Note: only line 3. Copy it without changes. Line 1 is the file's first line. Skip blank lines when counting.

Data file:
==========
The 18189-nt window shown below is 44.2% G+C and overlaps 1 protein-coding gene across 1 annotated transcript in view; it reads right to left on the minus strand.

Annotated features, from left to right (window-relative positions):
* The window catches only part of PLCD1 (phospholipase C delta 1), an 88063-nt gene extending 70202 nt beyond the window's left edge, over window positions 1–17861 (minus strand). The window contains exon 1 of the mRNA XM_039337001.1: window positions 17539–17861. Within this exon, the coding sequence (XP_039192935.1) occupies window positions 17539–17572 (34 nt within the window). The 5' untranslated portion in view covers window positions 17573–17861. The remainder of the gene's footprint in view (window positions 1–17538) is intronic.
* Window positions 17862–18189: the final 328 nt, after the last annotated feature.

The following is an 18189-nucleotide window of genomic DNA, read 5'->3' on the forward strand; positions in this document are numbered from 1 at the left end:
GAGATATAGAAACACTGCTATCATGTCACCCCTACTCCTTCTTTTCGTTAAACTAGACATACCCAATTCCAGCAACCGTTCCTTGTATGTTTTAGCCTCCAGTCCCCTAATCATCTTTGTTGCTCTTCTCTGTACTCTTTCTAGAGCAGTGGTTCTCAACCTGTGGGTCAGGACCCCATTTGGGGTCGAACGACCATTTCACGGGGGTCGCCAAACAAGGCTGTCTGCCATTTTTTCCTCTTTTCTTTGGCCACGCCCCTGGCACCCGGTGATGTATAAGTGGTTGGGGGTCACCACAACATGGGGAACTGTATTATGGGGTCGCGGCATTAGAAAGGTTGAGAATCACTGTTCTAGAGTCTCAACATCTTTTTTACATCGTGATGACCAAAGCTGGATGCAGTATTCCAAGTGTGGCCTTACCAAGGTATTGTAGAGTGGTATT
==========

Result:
* The window catches only part of PLCD1 (phospholipase C delta 1), an 88063-nt gene extending 70202 nt beyond the window's left edge, over window positions 1–17861 (minus strand). The window contains exon 1 of the mRNA XM_039337001.1: window positions 17539–17861. Within this exon, the coding sequence (XP_039192935.1) occupies window positions 17539–17572 (34 nt within the window). The 5' untranslated portion in view covers window positions 17573–17861. The remainder of the gene's footprint in view (window positions 1–17538) is intronic.